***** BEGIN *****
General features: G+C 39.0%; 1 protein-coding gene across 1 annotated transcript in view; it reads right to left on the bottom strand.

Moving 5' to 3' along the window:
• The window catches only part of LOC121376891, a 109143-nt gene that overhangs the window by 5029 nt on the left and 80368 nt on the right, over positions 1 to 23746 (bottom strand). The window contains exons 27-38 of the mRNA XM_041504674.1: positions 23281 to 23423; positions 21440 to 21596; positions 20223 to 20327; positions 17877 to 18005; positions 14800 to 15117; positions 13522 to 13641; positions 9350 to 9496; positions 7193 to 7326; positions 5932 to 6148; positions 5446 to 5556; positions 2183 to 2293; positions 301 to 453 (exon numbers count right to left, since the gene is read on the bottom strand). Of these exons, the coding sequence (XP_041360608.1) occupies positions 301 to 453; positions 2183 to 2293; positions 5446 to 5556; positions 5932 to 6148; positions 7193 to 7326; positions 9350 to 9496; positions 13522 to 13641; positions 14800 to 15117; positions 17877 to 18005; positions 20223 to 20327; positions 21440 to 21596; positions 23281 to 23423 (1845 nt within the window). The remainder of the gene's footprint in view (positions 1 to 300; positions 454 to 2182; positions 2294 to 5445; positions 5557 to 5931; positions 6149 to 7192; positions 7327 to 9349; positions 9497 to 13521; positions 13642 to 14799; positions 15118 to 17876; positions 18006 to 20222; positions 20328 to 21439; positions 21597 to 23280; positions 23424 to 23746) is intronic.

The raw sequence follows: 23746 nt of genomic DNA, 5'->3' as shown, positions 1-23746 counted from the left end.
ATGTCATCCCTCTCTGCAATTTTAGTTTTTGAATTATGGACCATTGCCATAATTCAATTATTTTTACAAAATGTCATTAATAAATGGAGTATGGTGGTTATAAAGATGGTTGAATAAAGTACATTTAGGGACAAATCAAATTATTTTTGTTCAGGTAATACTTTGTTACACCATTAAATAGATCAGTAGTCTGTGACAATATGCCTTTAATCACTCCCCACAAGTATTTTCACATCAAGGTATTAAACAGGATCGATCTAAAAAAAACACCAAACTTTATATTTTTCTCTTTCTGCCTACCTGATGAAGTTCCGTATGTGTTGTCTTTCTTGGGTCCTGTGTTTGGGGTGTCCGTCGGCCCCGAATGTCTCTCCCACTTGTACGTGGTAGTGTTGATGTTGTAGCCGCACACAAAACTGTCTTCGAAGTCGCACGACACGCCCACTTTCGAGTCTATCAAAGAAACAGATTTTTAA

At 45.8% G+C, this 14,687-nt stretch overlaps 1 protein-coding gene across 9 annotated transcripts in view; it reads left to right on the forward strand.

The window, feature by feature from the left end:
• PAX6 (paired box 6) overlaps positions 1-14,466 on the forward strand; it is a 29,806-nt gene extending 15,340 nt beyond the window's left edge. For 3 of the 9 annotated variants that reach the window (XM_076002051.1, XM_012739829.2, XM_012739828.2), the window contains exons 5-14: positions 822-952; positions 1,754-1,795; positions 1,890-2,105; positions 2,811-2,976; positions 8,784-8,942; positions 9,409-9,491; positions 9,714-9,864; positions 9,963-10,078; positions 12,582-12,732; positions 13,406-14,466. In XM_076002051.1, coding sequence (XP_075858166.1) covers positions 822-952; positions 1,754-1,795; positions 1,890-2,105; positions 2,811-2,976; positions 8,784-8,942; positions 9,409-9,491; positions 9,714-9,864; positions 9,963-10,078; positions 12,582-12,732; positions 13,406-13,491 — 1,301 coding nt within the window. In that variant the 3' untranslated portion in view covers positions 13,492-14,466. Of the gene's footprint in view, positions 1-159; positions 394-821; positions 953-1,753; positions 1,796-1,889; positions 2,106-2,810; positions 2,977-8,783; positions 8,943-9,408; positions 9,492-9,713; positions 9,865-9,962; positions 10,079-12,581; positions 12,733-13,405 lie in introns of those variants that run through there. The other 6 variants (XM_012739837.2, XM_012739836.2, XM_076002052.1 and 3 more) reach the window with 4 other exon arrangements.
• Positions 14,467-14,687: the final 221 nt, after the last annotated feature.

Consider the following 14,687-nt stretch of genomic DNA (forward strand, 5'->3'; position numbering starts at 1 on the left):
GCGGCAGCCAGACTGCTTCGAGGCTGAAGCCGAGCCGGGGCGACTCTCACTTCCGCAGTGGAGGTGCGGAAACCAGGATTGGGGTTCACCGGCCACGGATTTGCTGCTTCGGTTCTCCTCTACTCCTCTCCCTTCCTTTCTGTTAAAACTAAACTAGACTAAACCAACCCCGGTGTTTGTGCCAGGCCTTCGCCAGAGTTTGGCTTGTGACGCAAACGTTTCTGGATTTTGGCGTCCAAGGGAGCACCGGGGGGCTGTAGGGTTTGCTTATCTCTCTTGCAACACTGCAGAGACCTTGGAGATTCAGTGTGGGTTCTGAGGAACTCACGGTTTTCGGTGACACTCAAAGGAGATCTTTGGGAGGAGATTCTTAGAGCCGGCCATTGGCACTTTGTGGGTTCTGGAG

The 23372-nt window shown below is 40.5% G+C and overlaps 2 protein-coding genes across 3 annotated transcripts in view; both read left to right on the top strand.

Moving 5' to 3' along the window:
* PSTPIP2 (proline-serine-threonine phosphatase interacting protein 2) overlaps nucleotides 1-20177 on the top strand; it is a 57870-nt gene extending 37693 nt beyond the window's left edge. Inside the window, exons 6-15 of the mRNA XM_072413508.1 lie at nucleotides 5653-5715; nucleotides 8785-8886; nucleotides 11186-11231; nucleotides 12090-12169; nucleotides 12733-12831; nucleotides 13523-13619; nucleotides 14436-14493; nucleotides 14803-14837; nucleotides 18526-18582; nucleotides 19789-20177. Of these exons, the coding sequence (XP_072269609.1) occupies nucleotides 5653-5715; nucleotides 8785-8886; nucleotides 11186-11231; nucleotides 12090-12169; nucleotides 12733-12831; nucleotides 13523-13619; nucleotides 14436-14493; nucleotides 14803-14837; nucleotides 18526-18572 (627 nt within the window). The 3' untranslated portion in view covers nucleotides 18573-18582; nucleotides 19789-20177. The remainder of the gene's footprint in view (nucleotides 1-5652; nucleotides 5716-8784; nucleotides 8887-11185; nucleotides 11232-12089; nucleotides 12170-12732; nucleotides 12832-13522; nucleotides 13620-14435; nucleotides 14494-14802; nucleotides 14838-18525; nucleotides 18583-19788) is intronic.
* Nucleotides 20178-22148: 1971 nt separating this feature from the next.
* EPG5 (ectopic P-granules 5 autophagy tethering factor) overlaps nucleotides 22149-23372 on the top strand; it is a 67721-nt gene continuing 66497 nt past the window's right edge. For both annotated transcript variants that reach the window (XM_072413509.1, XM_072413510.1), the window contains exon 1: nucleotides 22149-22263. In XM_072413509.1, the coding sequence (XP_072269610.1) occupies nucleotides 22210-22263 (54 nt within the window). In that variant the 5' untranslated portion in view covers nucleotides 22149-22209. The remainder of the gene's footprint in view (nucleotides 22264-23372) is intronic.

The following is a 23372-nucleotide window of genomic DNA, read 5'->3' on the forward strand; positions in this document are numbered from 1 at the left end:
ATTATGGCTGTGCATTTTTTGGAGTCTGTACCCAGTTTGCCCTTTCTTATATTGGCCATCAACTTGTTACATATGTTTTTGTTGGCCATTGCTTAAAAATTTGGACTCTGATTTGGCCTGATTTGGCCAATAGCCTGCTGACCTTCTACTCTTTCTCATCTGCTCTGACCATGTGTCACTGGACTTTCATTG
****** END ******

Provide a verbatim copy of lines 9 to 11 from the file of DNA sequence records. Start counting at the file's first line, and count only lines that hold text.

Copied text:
• Positions 14,467-14,687: the final 221 nt, after the last annotated feature.

Consider the following 14,687-nt stretch of genomic DNA (forward strand, 5'->3'; position numbering starts at 1 on the left):
GCGGCAGCCAGACTGCTTCGAGGCTGAAGCCGAGCCGGGGCGACTCTCACTTCCGCAGTGGAGGTGCGGAAACCAGGATTGGGGTTCACCGGCCACGGATTTGCTGCTTCGGTTCTCCTCTACTCCTCTCCCTTCCTTTCTGTTAAAACTAAACTAGACTAAACCAACCCCGGTGTTTGTGCCAGGCCTTCGCCAGAGTTTGGCTTGTGACGCAAACGTTTCTGGATTTTGGCGTCCAAGGGAGCACCGGGGGGCTGTAGGGTTTGCTTATCTCTCTTGCAACACTGCAGAGACCTTGGAGATTCAGTGTGGGTTCTGAGGAACTCACGGTTTTCGGTGACACTCAAAGGAGATCTTTGGGAGGAGATTCTTAGAGCCGGCCATTGGCACTTTGTGGGTTCTGGAG